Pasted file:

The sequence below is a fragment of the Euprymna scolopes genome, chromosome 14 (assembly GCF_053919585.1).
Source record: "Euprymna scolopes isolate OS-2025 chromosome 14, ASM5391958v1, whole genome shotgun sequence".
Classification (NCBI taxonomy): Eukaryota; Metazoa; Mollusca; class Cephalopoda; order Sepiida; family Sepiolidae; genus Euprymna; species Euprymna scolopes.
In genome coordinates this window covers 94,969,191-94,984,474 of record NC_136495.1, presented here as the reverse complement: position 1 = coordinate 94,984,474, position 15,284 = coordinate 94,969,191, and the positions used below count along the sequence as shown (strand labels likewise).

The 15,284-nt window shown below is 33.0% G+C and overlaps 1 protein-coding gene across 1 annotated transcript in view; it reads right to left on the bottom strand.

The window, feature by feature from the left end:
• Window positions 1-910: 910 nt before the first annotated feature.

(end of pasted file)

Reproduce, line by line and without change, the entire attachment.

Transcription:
The sequence below is a fragment of the Euprymna scolopes genome, chromosome 14 (assembly GCF_053919585.1).
Source record: "Euprymna scolopes isolate OS-2025 chromosome 14, ASM5391958v1, whole genome shotgun sequence".
Classification (NCBI taxonomy): Eukaryota; Metazoa; Mollusca; class Cephalopoda; order Sepiida; family Sepiolidae; genus Euprymna; species Euprymna scolopes.
In genome coordinates this window covers 94,969,191-94,984,474 of record NC_136495.1, presented here as the reverse complement: position 1 = coordinate 94,984,474, position 15,284 = coordinate 94,969,191, and the positions used below count along the sequence as shown (strand labels likewise).

The 15,284-nt window shown below is 33.0% G+C and overlaps 1 protein-coding gene across 1 annotated transcript in view; it reads right to left on the bottom strand.

The window, feature by feature from the left end:
• Window positions 1-910: 910 nt before the first annotated feature.